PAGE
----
Wednesday, June 15, 2016

Hiraku Dorodango

I crafted a hiraku dorodango over the course of about three weeks using the directions from Craft Magazine (RIP) and

I started with sifted dirt from my own yard. I felt that this project would be more meaningful with soil with which I had a connection rather than going and buying a bag of dirt.

It was easier than I thought to get the initial sphere formed and to work much of the water towards the surface through repetitive tumbling in my hands.


I did not use a refrigerator for the "sweats" between adding more layers of fine dirt and tumbling. At first I tried to hurry the process but realized that was futile.

The transformation of the dorodango from a ball of dull dirt was amazing. The act of adding fine dirt to further draw out the moisture temporarily transformed the appearance until continued tumbling restored its rich, leathery luster. 

My hiraku dorodango's final appearance was different than I expected: less uniform (I can see three different types of soil that make up the dirt in that part of my yard), splintered with cracks from drying out (there must be a good amount of clay) but stable. It is truly an otherworldly artifact from this world.

I would describe the process of crafting a hiraku dorodango as mindless mindfulness. I cannot wait to make another with soil from another meaningful location.

Saturday, June 4, 2016

Cybernetic Forest

"Cybernetic Forest" is a nod to Richard Brautigan and an electronically enhanced ink drawing. I programmed the Logo routines for the parts of the drawing and the LogoTurtle drew them for me. Once the drawing was completed I created a circuit using conductive copper tape. Chibitronics electronic stickers make the magic happen.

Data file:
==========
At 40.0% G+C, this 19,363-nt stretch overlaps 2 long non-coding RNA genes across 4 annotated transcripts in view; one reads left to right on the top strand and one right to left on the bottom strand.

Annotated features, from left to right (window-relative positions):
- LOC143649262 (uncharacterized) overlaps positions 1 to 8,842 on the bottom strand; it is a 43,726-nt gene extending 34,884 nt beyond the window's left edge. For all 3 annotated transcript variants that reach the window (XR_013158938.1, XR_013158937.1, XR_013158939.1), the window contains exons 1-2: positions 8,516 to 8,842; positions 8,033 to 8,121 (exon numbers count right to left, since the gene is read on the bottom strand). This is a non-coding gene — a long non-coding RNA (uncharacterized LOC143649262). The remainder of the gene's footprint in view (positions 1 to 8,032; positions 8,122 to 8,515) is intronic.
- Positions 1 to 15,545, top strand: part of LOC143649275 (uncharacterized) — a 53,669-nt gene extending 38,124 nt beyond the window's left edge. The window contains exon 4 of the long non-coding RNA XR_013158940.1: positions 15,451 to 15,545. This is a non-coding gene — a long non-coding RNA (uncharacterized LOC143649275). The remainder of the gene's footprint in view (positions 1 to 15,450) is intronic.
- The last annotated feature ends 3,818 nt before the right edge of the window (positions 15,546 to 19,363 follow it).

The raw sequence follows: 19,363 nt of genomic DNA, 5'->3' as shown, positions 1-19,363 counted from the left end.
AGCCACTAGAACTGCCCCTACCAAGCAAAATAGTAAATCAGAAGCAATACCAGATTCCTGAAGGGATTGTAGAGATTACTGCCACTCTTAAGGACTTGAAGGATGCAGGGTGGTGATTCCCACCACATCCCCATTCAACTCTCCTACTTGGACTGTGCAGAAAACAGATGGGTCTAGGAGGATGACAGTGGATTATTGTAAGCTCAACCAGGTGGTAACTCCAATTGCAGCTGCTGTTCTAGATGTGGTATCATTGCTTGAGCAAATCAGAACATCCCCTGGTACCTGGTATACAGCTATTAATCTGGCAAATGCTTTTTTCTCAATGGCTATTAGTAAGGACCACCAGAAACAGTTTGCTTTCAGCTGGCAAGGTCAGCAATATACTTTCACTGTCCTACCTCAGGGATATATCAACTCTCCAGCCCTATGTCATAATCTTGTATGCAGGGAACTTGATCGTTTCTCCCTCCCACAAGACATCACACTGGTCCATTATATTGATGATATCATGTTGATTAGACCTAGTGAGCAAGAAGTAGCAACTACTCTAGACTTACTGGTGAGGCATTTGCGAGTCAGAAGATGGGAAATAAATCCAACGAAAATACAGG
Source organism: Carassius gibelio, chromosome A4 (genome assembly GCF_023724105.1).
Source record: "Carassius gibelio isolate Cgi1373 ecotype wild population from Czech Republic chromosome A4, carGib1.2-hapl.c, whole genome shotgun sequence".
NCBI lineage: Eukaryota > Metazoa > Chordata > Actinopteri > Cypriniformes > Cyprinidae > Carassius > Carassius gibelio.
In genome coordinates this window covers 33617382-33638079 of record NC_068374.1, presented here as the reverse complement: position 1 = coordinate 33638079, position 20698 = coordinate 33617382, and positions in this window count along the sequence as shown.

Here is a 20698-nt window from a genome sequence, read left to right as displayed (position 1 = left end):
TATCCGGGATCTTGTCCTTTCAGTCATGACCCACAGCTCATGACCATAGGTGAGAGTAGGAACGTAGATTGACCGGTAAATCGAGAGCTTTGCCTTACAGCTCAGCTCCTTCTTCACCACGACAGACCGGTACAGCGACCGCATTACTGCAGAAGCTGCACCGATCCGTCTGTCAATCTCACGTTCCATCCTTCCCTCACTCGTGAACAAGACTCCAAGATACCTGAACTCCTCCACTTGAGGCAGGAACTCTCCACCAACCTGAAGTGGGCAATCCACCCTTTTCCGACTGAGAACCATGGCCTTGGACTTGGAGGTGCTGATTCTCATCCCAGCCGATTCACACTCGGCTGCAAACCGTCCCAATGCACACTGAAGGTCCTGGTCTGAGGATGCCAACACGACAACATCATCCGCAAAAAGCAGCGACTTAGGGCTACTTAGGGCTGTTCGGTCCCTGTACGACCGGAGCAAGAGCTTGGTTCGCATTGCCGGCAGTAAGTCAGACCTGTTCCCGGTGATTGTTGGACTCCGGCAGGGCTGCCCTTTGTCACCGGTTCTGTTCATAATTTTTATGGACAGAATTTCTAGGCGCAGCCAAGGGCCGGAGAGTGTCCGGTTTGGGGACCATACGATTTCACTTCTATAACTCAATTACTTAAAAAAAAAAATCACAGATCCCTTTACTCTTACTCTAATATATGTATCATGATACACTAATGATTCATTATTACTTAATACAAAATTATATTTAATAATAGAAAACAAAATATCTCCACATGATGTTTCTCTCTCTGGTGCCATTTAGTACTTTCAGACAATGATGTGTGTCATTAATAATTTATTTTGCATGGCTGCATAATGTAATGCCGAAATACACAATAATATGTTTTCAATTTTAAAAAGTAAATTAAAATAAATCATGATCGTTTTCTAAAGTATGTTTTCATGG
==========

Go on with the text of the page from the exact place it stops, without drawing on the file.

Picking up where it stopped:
I started by programming the trees. 

Some trees have foliage, but the big gray one lived out its life.

There are multiple layers of grasses.

The circuit was built on polyester. It was rough traced first with a dry erase pen.

The circuit uses the Chibitronics light sensor sticker and twinkle effect sticker to control the circuit.

LEDs are connected so they alternate and do not all twinkle in unison.

I cut two mats, one for the front and one for the back. This way if I take the frame down from the wall I can show people the circuitry.

A 3D printed battery holder is connected to the circuit.

The light sensor sticker detects brightness and gradually turns on the LED as the room dims.

Here is the complete set of photos.

Cybernetic Forest